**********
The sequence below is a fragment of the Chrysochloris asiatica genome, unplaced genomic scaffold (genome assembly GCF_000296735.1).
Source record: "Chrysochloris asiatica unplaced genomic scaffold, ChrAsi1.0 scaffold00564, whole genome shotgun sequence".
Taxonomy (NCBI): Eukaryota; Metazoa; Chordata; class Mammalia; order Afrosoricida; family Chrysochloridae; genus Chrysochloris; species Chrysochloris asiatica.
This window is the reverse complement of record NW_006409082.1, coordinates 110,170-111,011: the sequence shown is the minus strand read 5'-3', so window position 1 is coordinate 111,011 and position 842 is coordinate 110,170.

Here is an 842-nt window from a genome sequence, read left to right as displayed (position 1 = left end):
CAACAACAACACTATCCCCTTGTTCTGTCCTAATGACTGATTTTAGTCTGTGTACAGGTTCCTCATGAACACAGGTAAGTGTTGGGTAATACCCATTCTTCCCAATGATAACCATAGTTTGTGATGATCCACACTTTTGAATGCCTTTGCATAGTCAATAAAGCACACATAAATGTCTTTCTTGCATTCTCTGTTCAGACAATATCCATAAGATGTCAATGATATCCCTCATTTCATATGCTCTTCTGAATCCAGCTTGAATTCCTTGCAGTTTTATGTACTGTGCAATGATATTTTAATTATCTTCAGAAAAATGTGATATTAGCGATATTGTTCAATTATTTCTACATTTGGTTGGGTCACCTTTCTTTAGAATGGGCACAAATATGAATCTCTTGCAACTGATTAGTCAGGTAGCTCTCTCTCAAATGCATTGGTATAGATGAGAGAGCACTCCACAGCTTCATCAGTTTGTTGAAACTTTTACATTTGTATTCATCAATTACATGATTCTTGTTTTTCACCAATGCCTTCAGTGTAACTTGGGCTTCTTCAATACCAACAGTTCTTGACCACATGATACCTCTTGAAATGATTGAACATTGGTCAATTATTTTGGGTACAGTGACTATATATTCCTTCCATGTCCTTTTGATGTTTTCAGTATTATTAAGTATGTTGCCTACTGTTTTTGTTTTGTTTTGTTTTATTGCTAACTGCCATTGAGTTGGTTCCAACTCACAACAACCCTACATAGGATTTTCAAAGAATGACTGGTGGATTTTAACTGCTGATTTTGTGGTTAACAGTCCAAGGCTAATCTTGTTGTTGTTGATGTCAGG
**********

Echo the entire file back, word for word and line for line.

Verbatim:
The sequence below is a fragment of the Chrysochloris asiatica genome, unplaced genomic scaffold (genome assembly GCF_000296735.1).
Source record: "Chrysochloris asiatica unplaced genomic scaffold, ChrAsi1.0 scaffold00564, whole genome shotgun sequence".
Taxonomy (NCBI): Eukaryota; Metazoa; Chordata; class Mammalia; order Afrosoricida; family Chrysochloridae; genus Chrysochloris; species Chrysochloris asiatica.
This window is the reverse complement of record NW_006409082.1, coordinates 110,170-111,011: the sequence shown is the minus strand read 5'-3', so window position 1 is coordinate 111,011 and position 842 is coordinate 110,170.

Here is an 842-nt window from a genome sequence, read left to right as displayed (position 1 = left end):
CAACAACAACACTATCCCCTTGTTCTGTCCTAATGACTGATTTTAGTCTGTGTACAGGTTCCTCATGAACACAGGTAAGTGTTGGGTAATACCCATTCTTCCCAATGATAACCATAGTTTGTGATGATCCACACTTTTGAATGCCTTTGCATAGTCAATAAAGCACACATAAATGTCTTTCTTGCATTCTCTGTTCAGACAATATCCATAAGATGTCAATGATATCCCTCATTTCATATGCTCTTCTGAATCCAGCTTGAATTCCTTGCAGTTTTATGTACTGTGCAATGATATTTTAATTATCTTCAGAAAAATGTGATATTAGCGATATTGTTCAATTATTTCTACATTTGGTTGGGTCACCTTTCTTTAGAATGGGCACAAATATGAATCTCTTGCAACTGATTAGTCAGGTAGCTCTCTCTCAAATGCATTGGTATAGATGAGAGAGCACTCCACAGCTTCATCAGTTTGTTGAAACTTTTACATTTGTATTCATCAATTACATGATTCTTGTTTTTCACCAATGCCTTCAGTGTAACTTGGGCTTCTTCAATACCAACAGTTCTTGACCACATGATACCTCTTGAAATGATTGAACATTGGTCAATTATTTTGGGTACAGTGACTATATATTCCTTCCATGTCCTTTTGATGTTTTCAGTATTATTAAGTATGTTGCCTACTGTTTTTGTTTTGTTTTGTTTTATTGCTAACTGCCATTGAGTTGGTTCCAACTCACAACAACCCTACATAGGATTTTCAAAGAATGACTGGTGGATTTTAACTGCTGATTTTGTGGTTAACAGTCCAAGGCTAATCTTGTTGTTGTTGATGTCAGG